Most helpful customer reviews
2 of 2 people found the following review helpful.
Watch Before It's Too Late
By Reymund Alvarenga
I Finally Can Say That This Movie Has One Great Story A Diffrent Cast & One Of Thoes Cast Members Is Michael Gough Who Here In America Was Known Best For Playing Alfred Bruce Wayne/Batman's Servent This Film Was Remade Countless Times Then But When Universal Studios Sold There Rights For Thee Universal Monsters The Phantom Of The Opera Was One Of Thoes Monsters This Version By Hammer Films Is Right Up There With The Legendary Villan Himself Sir Lon Chaney Who Gave An Iconic Performance For The Phantom Now Herbert Lom Was To Take The Mask To The Next Level In Diffrent Way & I Will Say This He Did It Brilliantly The Set's Are Amazing The Mask Is Beautiful & Herbert Lom Gives A Performance I Will Never Forget He Takes It Beyond With This Tale Monstrosity Of Gorgeous Music Kind Soul That Never Meant No Harm Of A Story This Film Is In My Horror Collection For All Eternity I Hope Ever Reads This Will Do The Same Never Judge A Brilliant Book By It's Magnificent Cover Of Great Sets Awsome Cast & Breathtaking Directing
1 of 1 people found the following review helpful.
My Personal Favorite Hammer
By V. Risoli-Black
I had nightmares after seeing 1962's Hammer/Universal version of "Phantom of the Opera." It was the organ music especially that caused me what had become a claustrophobic feeling in the nightmares. (Roger Corman's "The Premature Burial" and Alfred Hitchcock's "The Birds" were the other two films to cause nightmares). But Hammer's film which thankfully did not star Cary Grant (who is touted to have been considered for the part) in the Edward de Souza role was especially noteworthy as it was a Hammer film tailored for kids of the G-rating variety. I was a kid then but they let me in to see a disturbing film like "The Birds" with no question. Despite critics who found the film straying drastically from the classic original, it is the most satisfying entertainment-wise except the villain does not significantly get his just desserts all too apparently, but then the main characters investigate the truth of the matter so thoroughly during the course of the film that one can be certain they will set the matter straight. Herbert Lom has one of his best roles here as the sympathetic Phantom, perhaps the film's greatest asset, the portrayal of the Phantom in Lom's performance and the script by Hammer's John Elder. The film was directed by Terence Fisher, the prolific director of a vast amount of Hammer's successes, and in my opinion, is at the top of his craft here. De Souza as the hero and Michael Gough as the villain are commanding and Heather Sears is a very good "Christine." Everything about Hammer's version succeeds in making the film memorable. Universal, which had presented this film as part of their Hammer Horror Series, which froze and locked on my DVD players upon a second viewing as this discs degraded, had provided a beautiful transfer as were all of the films in the set. This Universal Vault Series edition (which had previously produced a very faulty edition of Curtis Harrington's 1967 "Games" wherein all copies should have been recalled for a speeding up of the last ten minutes which took them months to correct and causing me to be stuck with a defective product that I have to overlook every time I watch it) is not as good a transfer. Universal has become the most notoriously shameless studio going.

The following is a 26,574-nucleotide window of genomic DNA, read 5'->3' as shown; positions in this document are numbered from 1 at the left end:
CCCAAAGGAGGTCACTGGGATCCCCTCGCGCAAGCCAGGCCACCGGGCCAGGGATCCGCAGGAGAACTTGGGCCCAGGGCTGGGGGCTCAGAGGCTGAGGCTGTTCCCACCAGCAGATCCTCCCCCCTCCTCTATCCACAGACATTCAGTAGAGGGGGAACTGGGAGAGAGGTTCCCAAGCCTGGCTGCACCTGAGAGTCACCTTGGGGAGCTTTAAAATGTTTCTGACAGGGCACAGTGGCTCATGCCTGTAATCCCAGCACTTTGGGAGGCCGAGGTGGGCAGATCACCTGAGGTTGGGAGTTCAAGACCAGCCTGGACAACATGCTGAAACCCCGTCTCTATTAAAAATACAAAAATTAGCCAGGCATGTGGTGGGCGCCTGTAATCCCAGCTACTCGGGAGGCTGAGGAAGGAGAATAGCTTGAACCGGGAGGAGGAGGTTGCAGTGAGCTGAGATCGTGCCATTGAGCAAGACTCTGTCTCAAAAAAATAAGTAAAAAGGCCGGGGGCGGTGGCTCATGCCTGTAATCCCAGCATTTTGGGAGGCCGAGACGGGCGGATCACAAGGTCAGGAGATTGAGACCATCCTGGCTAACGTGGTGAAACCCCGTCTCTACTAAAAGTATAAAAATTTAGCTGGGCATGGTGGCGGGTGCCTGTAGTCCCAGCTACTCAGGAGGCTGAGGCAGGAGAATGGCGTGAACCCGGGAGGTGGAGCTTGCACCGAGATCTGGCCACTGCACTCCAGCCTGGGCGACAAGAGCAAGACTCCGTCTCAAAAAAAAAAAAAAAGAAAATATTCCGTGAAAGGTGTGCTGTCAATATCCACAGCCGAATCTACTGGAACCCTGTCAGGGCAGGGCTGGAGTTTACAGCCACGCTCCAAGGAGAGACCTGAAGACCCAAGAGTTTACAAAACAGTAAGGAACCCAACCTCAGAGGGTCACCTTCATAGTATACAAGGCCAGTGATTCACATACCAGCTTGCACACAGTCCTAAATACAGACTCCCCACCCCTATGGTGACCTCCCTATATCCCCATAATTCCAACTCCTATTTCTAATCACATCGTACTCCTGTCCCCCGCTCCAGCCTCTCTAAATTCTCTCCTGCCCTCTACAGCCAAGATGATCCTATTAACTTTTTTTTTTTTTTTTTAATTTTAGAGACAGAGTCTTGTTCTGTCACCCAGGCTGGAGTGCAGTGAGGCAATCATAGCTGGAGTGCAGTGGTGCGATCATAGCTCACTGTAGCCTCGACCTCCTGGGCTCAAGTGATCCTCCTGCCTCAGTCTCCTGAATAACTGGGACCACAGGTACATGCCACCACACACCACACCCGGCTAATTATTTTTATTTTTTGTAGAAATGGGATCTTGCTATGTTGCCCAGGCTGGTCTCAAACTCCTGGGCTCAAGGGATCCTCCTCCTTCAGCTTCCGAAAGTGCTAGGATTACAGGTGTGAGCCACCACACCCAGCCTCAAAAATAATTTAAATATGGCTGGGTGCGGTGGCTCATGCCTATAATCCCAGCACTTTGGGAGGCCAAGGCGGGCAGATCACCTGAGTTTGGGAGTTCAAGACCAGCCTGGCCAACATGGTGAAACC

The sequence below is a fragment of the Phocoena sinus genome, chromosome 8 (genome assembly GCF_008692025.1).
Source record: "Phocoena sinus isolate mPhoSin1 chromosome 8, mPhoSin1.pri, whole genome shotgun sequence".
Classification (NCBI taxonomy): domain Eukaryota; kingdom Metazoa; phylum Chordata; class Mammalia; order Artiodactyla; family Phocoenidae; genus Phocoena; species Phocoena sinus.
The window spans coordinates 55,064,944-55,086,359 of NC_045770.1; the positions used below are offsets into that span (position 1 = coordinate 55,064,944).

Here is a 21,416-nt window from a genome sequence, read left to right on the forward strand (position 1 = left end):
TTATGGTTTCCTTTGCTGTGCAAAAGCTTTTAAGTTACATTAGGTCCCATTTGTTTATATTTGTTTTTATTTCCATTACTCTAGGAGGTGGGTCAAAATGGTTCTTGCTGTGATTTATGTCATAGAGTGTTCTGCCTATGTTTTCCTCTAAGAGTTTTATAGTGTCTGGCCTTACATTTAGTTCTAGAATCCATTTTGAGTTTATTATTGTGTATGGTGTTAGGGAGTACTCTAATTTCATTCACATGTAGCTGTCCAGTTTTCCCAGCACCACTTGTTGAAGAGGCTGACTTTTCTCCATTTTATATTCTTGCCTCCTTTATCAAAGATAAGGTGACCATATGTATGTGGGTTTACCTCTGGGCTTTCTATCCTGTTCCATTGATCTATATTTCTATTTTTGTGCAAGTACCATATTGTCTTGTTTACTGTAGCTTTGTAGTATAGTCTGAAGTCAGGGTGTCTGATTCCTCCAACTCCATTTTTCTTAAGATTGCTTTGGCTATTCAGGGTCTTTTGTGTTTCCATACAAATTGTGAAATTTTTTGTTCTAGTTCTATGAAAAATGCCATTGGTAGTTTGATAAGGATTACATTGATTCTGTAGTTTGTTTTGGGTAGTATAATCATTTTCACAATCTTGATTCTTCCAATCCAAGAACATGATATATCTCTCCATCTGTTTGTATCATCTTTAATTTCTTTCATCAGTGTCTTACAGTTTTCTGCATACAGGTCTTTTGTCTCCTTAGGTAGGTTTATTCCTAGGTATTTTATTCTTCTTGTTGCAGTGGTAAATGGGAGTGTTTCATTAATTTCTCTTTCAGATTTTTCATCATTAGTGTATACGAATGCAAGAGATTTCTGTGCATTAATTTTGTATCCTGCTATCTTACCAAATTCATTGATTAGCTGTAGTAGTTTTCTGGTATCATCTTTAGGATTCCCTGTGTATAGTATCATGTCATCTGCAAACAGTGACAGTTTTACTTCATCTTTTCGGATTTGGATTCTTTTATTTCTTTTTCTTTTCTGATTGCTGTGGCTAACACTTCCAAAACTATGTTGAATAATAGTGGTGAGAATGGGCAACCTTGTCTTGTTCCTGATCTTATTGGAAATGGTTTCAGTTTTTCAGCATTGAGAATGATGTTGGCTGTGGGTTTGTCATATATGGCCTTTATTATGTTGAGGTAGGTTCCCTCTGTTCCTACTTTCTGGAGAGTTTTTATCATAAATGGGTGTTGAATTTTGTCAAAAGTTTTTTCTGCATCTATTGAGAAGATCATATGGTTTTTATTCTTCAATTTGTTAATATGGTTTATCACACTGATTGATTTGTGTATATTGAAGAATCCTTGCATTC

0 of 0 people found the following review helpful. See all 74 customer reviews...
Herbert Lom shines as the Phantom!
By KT Liz
I have my issues with this version of Phantom, but I am more pleased than displeased. Of course changing the Phantom's history and identity rankles, but the choices made make sense to the rest of the story line and I can let that go. I think if you disregard the book entirely, Hammer makes a solid film.
The music was lovely and Lom was spot on as our scarred, tortured genius. He simply had a strong, commanding presence. So much so that I wish he had more screen time and there was more relationship development between him and Christine. Not necessarily a romantic relationship (though I do admit a happy ending for the Phantom is always on my wish list), but something that grows mutual respect and admiration. Given the movie's time constraints, I can see why this was not developed further.
This is a nice addition to any PotO collector's video library, so I would definitely recommend picking it up. It's up there in my top 5 Phantom films.